Wednesday, June 27, 2012

Can You "Catch" a Cavity?

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Time Healthland posted an article entitled "Are Cavities Really Contagious?"  This article brings to light a study in which it was discovered bacteria can be transferred from one mouth to another, effecting the dental health of the participants.
"So much can be communicated in just one kiss — including the bacteria Streptococcus mutans and Streptococcus sobrinus, which flourish on teeth and gums and cause cavities.
Sugary candies are usually blamed for rotten teeth, but the real culprits are bacteria. They subsist on food particles left in your mouth, and the acid they produce eats away teeth. The bugs travel easily from person to person. Reported AOL Health:
“Particularly, the easiest way to catch a cavity is when a mother is feeding a child,” Dr. Irwin Smigel, creator of Supersmile, told AOL Health. The mother will taste the food to check the temperature and then continue feeding the child. “Immediately, that’s how kids get cavities,” he says.
Kissing between couples can also cause the spread of harmful bacteria. Smigel has seen many patients, particularly women, who have clean, healthy mouths, discover a cavity or two after entering into a relationship with a man who has cavities, gum disease or hasn’t been to the dentist in several years.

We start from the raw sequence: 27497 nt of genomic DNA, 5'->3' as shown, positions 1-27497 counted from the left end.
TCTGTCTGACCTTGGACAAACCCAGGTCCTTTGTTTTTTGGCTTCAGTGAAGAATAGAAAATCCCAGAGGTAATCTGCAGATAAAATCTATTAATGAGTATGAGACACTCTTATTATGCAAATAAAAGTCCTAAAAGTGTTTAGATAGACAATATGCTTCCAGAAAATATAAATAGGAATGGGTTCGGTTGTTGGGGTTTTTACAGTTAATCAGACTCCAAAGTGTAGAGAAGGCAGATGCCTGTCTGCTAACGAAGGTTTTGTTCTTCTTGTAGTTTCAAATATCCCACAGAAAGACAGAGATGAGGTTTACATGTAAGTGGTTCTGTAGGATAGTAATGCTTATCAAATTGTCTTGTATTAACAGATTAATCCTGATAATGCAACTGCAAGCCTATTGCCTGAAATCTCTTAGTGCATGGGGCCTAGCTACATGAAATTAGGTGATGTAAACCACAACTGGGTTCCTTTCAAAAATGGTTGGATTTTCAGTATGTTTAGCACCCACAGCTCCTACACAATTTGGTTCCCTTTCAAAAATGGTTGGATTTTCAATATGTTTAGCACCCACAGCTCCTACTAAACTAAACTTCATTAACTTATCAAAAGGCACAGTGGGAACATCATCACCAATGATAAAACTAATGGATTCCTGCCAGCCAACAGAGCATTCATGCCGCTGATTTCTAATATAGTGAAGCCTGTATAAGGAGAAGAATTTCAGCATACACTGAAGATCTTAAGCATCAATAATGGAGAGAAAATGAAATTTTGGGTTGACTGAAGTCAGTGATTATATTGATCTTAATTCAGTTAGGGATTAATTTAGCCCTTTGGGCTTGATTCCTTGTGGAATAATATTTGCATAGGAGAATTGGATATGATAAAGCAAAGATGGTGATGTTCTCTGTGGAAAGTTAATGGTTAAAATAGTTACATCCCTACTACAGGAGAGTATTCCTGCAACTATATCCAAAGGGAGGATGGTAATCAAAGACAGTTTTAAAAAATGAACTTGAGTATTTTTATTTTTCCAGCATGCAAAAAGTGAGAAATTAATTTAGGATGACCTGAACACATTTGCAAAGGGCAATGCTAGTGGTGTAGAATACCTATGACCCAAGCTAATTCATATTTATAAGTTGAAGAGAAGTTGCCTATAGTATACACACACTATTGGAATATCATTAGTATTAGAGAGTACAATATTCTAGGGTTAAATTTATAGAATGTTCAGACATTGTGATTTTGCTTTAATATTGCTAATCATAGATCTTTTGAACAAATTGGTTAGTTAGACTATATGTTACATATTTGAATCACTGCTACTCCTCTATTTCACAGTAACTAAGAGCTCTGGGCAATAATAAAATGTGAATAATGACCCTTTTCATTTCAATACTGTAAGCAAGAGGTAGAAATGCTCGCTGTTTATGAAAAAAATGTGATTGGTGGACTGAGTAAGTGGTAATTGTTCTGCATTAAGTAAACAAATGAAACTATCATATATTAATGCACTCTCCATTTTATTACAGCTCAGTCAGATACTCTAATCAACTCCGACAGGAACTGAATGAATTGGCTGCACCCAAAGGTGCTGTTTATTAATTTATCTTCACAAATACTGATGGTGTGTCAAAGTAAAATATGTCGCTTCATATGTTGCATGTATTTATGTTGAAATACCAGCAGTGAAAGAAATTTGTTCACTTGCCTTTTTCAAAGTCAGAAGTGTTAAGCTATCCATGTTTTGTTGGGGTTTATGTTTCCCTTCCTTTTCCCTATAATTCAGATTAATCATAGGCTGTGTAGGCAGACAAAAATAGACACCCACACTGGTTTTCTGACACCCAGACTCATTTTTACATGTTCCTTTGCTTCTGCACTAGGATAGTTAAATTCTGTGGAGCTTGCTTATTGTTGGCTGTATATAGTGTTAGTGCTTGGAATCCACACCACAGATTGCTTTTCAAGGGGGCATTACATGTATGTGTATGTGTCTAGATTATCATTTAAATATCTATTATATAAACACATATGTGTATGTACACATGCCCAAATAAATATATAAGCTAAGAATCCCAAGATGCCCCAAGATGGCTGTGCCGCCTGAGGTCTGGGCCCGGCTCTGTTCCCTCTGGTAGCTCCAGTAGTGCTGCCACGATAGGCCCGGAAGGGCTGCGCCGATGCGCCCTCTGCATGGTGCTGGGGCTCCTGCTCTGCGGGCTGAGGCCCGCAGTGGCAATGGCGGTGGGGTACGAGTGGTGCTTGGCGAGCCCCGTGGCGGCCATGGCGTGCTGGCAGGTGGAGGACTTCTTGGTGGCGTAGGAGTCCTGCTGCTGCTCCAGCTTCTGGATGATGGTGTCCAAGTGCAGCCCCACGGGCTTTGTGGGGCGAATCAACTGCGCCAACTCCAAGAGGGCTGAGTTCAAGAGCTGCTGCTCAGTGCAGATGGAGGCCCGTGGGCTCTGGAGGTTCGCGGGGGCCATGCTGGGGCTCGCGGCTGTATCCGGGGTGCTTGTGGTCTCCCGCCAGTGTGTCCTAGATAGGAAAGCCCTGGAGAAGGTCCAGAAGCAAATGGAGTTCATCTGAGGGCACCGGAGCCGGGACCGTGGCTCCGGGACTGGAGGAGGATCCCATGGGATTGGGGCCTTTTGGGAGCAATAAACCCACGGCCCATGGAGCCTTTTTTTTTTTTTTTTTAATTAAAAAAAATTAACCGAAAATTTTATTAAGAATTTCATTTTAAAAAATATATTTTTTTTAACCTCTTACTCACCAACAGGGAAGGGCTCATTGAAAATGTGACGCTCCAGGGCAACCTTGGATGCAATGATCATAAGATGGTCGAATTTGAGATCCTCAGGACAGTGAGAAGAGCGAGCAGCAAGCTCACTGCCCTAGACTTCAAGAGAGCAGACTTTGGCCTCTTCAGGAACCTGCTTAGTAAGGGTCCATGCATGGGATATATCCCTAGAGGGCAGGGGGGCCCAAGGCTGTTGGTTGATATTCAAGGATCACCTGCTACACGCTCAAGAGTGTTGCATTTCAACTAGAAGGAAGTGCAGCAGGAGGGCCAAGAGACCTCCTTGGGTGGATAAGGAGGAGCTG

Infants and children are especially vulnerable to the bacteria. A 2007 study conducted at the University of Queensland’s School of Dentistry in Australia found that cavity-causing bacteria was found in the mouths of 30% of 3-month-old babies and more than 80% of 24-month-olds with primary teeth. 
To prevent the germs from multiplying, dentists recommend avoiding sticky candies, rinsing with mouthwash after eating, drinking water throughout the day to flush away plaque and bacteria, and flossing. You can also chew sugar-free gum, which promotes beneficial saliva.
But by far the best way to ward off cavities is to brush your teeth twice a day, and especially at night: during sleep, the mouth produces less saliva, which allows bacteria to proliferate on teeth and gums."
So before you "pucker up" or go to test that baby food, make sure you take the necessary precautions to keep you and your family safe!    Avoid sticky candy, and as we have discussed before brush at least twice a day and floss.  Rinsing with mouthwash after eating and drinking water throughout the day help flush away plaque and bacteria.  Chewing sugar-free xylitol gum will produce more saliva which also helps reduce plaque build up.

We have learned in recent continuing education that we can help you control the bacteria that causes tooth decay even before we do the fillings.  This will decrease the likelihood of passing oral disease to your family.

Call today to begin your journey to a lifetime of 
whole family oral health!

(541) 451-1440 or 
TEXT us at 541.6DC.DDS2

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